Haggada (Hebrew: הגדה, "telling")
The Haggadah is a Jewish religious text that sets out the order of the Passover Seder. Reading the Haggadah is a fulfillment of the scriptural commandment to each Jew to "tell your son" about the Jewish liberation from slavery in Egypt as described in the Book of Exodus in the Torah. ("And thou shalt tell thy son in that day, saying: It is because of that which the LORD did for me when I came forth out of Egypt. " Ex.13:8)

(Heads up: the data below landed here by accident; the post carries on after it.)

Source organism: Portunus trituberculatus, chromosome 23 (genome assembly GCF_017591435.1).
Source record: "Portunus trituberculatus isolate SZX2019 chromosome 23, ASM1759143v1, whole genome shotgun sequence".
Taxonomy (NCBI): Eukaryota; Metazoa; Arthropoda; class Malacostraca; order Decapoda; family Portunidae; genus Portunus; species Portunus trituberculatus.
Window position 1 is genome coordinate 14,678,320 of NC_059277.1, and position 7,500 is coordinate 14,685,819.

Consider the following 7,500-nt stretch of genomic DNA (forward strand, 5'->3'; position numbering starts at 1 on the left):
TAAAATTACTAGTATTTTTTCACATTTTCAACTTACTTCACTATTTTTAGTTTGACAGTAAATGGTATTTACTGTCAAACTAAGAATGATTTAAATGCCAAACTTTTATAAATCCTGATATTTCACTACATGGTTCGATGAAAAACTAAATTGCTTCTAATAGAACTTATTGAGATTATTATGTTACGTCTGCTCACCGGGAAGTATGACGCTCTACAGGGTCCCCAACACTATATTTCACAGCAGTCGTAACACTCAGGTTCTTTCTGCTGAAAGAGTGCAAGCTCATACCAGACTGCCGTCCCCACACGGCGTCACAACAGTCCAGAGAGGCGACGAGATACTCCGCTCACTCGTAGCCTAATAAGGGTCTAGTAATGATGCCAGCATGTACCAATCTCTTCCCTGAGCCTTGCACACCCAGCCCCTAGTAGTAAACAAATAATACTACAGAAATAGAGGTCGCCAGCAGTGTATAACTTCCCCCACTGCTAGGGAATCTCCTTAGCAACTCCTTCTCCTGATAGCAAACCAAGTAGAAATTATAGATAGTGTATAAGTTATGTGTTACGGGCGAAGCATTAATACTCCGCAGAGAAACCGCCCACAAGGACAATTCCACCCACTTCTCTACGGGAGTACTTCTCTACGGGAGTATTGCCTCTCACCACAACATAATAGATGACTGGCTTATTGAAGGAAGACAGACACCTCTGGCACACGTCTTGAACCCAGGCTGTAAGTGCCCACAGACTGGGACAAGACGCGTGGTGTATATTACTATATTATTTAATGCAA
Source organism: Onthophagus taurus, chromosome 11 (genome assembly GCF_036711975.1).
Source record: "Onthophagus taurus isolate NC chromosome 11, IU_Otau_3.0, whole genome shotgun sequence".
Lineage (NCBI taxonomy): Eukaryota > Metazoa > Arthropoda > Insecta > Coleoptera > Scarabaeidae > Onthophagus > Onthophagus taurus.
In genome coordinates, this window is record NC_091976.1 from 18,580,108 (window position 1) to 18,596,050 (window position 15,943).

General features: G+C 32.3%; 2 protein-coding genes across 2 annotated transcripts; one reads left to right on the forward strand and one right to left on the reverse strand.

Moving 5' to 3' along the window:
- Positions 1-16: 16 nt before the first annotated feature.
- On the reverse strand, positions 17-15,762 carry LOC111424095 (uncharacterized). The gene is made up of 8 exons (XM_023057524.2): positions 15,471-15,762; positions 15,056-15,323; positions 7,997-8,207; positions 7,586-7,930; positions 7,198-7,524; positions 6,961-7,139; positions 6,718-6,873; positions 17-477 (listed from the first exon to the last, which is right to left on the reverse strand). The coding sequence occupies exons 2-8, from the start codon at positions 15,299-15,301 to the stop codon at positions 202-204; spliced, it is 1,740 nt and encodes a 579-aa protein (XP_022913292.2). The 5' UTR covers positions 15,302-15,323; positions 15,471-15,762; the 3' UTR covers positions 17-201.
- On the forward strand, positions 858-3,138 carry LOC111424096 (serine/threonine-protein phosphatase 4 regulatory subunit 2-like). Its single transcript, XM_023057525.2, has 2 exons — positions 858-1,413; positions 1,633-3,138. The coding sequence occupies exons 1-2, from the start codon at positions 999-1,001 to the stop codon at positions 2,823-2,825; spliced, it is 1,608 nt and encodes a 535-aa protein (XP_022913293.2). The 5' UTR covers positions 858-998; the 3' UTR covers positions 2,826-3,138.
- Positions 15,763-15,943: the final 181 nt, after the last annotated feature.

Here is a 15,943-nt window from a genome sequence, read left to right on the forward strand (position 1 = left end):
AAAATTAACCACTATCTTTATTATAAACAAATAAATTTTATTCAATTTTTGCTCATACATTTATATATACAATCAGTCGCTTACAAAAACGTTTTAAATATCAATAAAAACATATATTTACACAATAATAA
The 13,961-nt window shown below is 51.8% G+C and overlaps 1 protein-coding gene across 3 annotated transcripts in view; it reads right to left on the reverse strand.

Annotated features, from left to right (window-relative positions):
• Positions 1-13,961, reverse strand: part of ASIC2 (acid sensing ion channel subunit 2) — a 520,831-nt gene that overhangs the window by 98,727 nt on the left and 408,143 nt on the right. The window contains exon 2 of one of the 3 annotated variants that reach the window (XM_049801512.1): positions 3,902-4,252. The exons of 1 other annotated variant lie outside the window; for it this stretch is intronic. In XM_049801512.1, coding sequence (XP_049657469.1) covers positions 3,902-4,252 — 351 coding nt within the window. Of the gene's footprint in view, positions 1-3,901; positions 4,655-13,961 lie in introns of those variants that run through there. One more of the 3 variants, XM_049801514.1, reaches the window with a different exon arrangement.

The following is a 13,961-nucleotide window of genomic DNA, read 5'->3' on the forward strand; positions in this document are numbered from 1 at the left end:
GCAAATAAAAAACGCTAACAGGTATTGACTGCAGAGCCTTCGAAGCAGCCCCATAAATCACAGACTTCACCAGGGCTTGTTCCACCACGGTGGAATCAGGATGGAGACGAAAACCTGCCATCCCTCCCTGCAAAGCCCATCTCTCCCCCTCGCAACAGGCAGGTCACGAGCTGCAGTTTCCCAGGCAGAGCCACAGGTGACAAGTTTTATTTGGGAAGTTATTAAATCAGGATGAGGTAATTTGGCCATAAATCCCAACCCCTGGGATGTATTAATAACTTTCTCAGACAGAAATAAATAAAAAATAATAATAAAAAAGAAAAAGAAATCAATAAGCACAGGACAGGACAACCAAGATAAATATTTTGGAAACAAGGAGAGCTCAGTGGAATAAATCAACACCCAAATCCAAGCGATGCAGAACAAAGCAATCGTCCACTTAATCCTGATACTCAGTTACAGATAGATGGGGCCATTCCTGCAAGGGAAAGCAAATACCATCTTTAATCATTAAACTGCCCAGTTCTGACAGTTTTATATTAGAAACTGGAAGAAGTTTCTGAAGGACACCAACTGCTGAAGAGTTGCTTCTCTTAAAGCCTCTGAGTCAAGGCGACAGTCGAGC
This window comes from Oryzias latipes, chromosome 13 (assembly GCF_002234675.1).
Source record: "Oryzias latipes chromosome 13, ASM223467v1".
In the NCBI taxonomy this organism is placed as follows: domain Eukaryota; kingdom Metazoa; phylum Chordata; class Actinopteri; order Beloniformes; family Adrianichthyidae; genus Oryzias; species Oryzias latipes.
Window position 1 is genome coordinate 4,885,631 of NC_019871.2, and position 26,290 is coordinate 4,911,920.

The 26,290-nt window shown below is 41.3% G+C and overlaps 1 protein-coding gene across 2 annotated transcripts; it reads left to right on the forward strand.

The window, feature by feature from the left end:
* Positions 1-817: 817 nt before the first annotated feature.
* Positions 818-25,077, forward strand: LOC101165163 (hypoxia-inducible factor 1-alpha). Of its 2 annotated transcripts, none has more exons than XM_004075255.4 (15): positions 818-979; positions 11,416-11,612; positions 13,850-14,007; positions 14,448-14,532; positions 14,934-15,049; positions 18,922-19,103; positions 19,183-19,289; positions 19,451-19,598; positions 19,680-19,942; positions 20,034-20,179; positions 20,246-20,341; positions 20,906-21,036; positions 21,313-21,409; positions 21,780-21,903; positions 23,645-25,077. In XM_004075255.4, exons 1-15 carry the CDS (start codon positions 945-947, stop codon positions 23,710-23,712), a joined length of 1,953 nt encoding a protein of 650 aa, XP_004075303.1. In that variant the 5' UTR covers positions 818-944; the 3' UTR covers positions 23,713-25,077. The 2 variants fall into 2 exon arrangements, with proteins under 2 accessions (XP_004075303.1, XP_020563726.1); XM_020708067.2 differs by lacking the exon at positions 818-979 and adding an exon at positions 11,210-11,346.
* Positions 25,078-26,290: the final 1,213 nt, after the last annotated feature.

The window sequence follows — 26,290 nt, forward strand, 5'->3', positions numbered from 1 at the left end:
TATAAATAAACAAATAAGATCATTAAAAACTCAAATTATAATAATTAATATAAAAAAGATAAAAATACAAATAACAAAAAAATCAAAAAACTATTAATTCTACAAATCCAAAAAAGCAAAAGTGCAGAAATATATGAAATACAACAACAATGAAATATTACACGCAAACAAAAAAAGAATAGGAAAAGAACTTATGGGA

According to Jewish tradition the Haggadah was compiled during the Mishnaic and Talmudic periods (c. 200 CE-500 CE), although the exact date is unknown. As of 2006, the oldest complete readable manuscript of the Haggadah is found in a prayer book compiled by Saadia Gaon in the 10th Century CE. By the end of the sixteenth century, only twenty-five editions had been printed. This number increased to thirty-seven during the seventeenth century, and 234 during the eighteenth century. It is not until the nineteenth century, when 1,269 separate editions were produced, that a significant shift is seen toward printed Haggadot as opposed to manuscripts. From 1900–1960 alone, over 1,100 Haggadot were printed.